If you ask someone to describe what a wildlife filmmaker looks like, I suspect they'd paint a portrait of a man with a beard and a big camera wearing camouflage gear. But I'm a wildlife filmmaker - I'm a petite, 38-year-old woman, and there are plenty of others like me.
I've worked as a wildlife filmmaker for the BBC Natural History Unit for the last 13 years, most recently producing and directing a film about Islands that opened the recent David Attenborough series Planet Earth II. In the three and a half years of making the episode, I camped in the world's largest penguin colony, watched racer snakes hunting down baby marine iguanas on a remote beach in Galapagos and got eaten alive by mosquitos in the Seychelles (it was not an island paradise experience...).
When it broadcast in November last year, 'Islands' became the most-watched wildlife show for more than 15 years, attracting more than 12 million viewers, and was the most requested programme on iPlayer for the whole of 2016. Something many people commented on, was how "nice" it was that it was produced / directed by a woman.
I guess it's easy to assume that natural history filmmaking is a very male-dominated world. Sir David Attenborough is the face of natural history broadcasting in Britain, and we get very used to seeing male cameramen struggling in filming hides as part of 'making-of' segments. But the story behind the scenes is a very different one, for wildlife filmmaking - and indeed documentary filmmaking in general - is an environment that is rich in women and has been for many years.
The first female television producer at the BBC was Mary Adams who joined the corporation in 1936. She was a 30-year-old former research scientist, married (at a time when most professions barred married women from work) and she had a rich and successful career as a documentary producer and commissioner in the field of science. It was Mary Adams who spotted a young David Attenborough in 1952, and later commissioned Zoo Quest, a series he proposed in conjunction with London Zoo, which first brought Attenborough to the television screens.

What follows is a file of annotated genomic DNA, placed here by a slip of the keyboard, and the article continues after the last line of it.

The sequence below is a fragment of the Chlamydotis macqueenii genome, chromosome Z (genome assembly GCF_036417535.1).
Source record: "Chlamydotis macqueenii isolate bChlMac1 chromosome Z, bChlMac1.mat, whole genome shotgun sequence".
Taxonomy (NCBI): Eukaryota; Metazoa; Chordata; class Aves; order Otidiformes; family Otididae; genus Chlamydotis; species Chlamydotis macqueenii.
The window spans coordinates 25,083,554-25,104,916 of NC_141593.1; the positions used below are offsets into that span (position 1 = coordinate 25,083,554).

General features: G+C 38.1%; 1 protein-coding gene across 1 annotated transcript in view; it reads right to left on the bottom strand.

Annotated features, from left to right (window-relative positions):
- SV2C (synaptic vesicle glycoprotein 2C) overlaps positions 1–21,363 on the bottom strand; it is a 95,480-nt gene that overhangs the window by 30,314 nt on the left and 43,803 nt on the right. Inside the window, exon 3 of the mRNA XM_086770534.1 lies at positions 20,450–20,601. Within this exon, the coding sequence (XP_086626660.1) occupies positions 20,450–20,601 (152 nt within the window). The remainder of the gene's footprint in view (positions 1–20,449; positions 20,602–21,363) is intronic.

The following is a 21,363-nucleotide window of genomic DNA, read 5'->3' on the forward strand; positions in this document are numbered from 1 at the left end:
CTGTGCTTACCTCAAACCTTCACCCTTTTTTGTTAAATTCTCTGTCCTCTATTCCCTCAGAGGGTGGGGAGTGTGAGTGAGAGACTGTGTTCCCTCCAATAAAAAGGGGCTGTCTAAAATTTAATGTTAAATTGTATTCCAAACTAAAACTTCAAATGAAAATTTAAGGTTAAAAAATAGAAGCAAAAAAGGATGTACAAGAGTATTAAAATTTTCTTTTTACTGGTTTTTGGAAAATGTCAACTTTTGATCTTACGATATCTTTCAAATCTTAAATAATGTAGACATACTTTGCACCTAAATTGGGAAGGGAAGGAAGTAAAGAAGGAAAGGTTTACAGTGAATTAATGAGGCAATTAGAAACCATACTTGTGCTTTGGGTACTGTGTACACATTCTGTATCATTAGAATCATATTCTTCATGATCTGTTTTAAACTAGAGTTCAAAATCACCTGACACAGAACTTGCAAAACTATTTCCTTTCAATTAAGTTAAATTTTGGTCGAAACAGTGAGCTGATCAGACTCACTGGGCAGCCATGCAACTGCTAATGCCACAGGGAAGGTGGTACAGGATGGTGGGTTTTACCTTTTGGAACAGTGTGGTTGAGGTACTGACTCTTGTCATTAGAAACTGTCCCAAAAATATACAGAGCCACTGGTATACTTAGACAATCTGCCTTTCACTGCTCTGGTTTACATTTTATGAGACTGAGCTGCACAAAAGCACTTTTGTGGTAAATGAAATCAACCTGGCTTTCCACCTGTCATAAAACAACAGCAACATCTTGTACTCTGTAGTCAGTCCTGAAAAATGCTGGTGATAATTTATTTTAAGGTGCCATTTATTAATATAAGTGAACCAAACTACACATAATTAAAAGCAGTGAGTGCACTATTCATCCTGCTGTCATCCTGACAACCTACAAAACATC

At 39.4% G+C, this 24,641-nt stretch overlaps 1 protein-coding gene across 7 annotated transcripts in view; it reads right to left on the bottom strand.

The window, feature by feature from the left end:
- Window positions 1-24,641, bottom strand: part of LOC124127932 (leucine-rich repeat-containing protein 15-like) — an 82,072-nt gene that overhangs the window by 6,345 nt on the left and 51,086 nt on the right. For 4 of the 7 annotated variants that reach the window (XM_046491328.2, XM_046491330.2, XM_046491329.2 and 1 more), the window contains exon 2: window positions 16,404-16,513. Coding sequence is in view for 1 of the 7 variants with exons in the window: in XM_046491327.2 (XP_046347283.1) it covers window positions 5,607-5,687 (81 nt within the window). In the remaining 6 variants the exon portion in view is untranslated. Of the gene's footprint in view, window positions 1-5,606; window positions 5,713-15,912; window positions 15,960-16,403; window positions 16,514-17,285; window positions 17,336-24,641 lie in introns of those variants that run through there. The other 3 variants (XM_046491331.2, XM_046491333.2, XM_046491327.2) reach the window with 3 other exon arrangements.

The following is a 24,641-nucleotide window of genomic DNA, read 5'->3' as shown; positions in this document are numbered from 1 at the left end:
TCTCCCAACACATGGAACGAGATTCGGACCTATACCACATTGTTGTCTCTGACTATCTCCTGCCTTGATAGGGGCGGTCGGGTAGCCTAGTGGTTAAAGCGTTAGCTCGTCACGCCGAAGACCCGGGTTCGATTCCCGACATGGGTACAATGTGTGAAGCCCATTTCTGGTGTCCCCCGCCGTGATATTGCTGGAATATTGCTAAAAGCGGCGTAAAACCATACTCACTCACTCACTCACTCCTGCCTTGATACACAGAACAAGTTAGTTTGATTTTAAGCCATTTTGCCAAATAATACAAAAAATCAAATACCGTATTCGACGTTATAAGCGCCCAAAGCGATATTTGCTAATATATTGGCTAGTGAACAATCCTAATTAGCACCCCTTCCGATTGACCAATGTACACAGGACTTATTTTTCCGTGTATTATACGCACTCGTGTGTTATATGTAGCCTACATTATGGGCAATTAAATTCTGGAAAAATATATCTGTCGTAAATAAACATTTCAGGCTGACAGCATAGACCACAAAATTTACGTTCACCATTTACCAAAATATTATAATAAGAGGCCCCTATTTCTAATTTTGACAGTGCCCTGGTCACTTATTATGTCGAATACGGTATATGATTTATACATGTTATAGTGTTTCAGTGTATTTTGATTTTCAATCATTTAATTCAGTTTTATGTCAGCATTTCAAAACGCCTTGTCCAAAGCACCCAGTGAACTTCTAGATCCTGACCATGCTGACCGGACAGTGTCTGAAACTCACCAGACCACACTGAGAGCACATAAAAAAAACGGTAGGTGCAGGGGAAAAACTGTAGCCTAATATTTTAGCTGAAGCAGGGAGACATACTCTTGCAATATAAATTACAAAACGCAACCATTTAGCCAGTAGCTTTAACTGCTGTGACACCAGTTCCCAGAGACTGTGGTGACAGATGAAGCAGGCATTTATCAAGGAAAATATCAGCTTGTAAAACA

In my 13 years at the BBC, there have been many highly talented female wildlife film producers to draw inspiration from, including Martha Holmes (The Blue Planet) and Vanessa Berlowitz (Frozen Planet, Planet Earth). Many among the commissioning team and controllers for science and natural history have been female - indeed the current head of BBC content is a woman, Charlotte Moore.
Granted, the presence of women on-screen in science and natural history seems somewhat less common than seeing male presenters but when they do appear, they can be hugely inspirational. Watching Martha Holmes don a bubble helmet for the series Sea Trek in the early 1990s was a major factor in me wanting to learn to scuba dive and ultimately do a PhD in fish biology.
On Planet Earth II, more than half the production team were female, including all the production co-ordinators and many of the researchers and directors on location. For our penguin filming on Zavodovksi Island (the most remote and 'committed' shoot of the series) it was a woman who advised on field/camp safety, and one of the three boat captains that sailed us 8 days through the volatile Southern Ocean, was a female. This is something that would have been incomprehensible 40 years ago, as women were actively discouraged from working in Antarctica - women didn't over-winter on British science bases until the 1990s.
There are still areas where women are very under-represented in documentary filmmaking. For example, you see relatively few female wildlife camera operators in broadcasting, and there is no doubt in my mind women often have to work harder to 'prove themselves' in the field, compared with men. But women can be excellent team leaders, and highly creative storytellers. I'm hopeful that, one day, the stereotype of 'producer/director' may just as easily be female.
HuffPost UK is running a month-long project in March called All Women Everywhere, providing a platform to reflect the diverse mix of female experience and voices in Britain today
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